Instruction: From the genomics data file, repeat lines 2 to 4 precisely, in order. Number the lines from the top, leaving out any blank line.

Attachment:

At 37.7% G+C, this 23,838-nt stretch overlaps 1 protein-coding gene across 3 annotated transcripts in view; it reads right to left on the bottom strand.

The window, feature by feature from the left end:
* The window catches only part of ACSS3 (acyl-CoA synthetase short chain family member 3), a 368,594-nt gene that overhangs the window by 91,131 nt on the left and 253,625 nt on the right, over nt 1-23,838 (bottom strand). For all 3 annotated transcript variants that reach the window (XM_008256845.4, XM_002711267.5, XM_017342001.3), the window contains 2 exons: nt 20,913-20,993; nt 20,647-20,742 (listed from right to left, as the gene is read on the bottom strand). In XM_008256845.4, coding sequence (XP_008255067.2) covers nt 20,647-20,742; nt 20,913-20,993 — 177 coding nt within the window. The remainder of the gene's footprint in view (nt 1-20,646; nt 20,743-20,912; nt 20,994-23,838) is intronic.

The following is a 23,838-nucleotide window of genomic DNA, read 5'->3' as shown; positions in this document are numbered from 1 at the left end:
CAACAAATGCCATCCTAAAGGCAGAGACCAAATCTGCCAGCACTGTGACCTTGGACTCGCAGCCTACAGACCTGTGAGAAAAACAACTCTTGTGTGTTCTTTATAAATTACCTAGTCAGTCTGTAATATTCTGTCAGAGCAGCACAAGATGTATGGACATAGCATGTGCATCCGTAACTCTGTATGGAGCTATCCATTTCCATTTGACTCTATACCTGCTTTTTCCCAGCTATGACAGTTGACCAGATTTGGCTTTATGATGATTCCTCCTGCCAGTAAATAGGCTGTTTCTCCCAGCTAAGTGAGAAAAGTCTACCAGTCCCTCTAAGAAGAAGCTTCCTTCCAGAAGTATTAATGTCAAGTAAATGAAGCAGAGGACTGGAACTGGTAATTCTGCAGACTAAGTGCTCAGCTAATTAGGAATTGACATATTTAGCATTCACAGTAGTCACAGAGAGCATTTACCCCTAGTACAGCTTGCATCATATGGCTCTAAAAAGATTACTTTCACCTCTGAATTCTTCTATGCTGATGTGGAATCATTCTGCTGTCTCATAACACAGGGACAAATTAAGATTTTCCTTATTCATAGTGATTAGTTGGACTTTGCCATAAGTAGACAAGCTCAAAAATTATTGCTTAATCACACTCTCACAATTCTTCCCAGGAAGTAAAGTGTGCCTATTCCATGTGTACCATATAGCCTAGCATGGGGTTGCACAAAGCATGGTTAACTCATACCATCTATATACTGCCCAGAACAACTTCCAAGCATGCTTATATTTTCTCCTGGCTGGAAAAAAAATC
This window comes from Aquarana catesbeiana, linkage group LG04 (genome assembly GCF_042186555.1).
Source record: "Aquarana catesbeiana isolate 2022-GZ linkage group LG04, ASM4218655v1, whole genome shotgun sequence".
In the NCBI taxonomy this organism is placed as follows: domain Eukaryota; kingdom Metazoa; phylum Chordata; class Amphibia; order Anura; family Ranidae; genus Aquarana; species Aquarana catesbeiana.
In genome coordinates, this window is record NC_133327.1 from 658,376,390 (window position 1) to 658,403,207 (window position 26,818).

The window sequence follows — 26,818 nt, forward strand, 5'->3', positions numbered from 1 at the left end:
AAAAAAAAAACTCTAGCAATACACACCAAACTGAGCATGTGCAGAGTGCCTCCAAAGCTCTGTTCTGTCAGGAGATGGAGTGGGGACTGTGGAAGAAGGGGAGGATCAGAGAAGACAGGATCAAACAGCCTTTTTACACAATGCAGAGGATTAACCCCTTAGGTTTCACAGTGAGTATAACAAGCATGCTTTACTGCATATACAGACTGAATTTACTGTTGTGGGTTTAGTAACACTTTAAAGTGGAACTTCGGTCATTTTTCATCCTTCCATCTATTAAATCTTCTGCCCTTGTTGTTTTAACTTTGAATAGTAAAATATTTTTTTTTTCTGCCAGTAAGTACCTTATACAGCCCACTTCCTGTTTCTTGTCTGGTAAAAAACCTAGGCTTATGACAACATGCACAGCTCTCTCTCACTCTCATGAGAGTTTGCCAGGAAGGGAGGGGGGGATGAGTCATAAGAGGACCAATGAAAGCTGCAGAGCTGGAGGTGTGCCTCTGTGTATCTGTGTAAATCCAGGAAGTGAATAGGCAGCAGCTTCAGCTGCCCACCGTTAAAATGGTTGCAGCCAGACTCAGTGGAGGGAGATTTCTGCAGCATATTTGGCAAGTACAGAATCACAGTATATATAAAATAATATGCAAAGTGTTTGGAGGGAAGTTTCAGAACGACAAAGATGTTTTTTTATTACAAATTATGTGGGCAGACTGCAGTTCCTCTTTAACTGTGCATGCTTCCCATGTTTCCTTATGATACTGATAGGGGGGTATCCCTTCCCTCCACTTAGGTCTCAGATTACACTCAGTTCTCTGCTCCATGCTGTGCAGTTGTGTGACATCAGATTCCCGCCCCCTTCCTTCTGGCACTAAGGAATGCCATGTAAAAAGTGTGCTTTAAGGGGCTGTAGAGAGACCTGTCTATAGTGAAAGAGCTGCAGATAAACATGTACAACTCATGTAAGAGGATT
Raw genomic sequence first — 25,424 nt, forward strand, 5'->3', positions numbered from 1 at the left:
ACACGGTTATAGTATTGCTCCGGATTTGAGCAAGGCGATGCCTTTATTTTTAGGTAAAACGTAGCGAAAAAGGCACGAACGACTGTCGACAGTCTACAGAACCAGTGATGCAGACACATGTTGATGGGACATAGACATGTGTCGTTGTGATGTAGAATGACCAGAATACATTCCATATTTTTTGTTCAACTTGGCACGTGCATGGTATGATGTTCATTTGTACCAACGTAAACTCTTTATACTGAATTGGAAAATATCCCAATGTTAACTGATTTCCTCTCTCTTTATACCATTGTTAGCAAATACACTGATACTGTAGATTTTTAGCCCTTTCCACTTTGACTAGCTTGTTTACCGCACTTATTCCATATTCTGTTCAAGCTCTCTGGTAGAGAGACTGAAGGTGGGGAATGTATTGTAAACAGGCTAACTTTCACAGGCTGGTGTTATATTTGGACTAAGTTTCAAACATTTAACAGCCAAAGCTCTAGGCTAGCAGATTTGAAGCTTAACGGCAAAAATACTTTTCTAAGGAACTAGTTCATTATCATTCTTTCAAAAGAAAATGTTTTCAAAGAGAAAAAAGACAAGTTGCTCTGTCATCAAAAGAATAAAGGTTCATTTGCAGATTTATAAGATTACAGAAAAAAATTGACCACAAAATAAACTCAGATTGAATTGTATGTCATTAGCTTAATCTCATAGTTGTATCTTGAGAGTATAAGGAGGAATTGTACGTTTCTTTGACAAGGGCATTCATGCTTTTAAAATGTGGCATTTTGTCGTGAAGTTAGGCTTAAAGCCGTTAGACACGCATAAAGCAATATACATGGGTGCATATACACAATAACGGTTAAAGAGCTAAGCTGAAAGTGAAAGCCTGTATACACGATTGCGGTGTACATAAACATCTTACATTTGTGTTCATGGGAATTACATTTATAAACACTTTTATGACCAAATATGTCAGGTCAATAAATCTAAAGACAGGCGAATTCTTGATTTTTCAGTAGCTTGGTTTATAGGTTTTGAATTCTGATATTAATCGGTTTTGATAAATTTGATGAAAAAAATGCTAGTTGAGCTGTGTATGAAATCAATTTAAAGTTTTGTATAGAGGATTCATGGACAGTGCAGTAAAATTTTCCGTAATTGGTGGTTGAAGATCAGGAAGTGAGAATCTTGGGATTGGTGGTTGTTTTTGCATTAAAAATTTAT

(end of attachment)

The window, feature by feature from the left end:
* The window catches only part of ACSS3 (acyl-CoA synthetase short chain family member 3), a 368,594-nt gene that overhangs the window by 91,131 nt on the left and 253,625 nt on the right, over nt 1-23,838 (bottom strand). For all 3 annotated transcript variants that reach the window (XM_008256845.4, XM_002711267.5, XM_017342001.3), the window contains 2 exons: nt 20,913-20,993; nt 20,647-20,742 (listed from right to left, as the gene is read on the bottom strand). In XM_008256845.4, coding sequence (XP_008255067.2) covers nt 20,647-20,742; nt 20,913-20,993 — 177 coding nt within the window. The remainder of the gene's footprint in view (nt 1-20,646; nt 20,743-20,912; nt 20,994-23,838) is intronic.

The following is a 23,838-nucleotide window of genomic DNA, read 5'->3' as shown; positions in this document are numbered from 1 at the left end: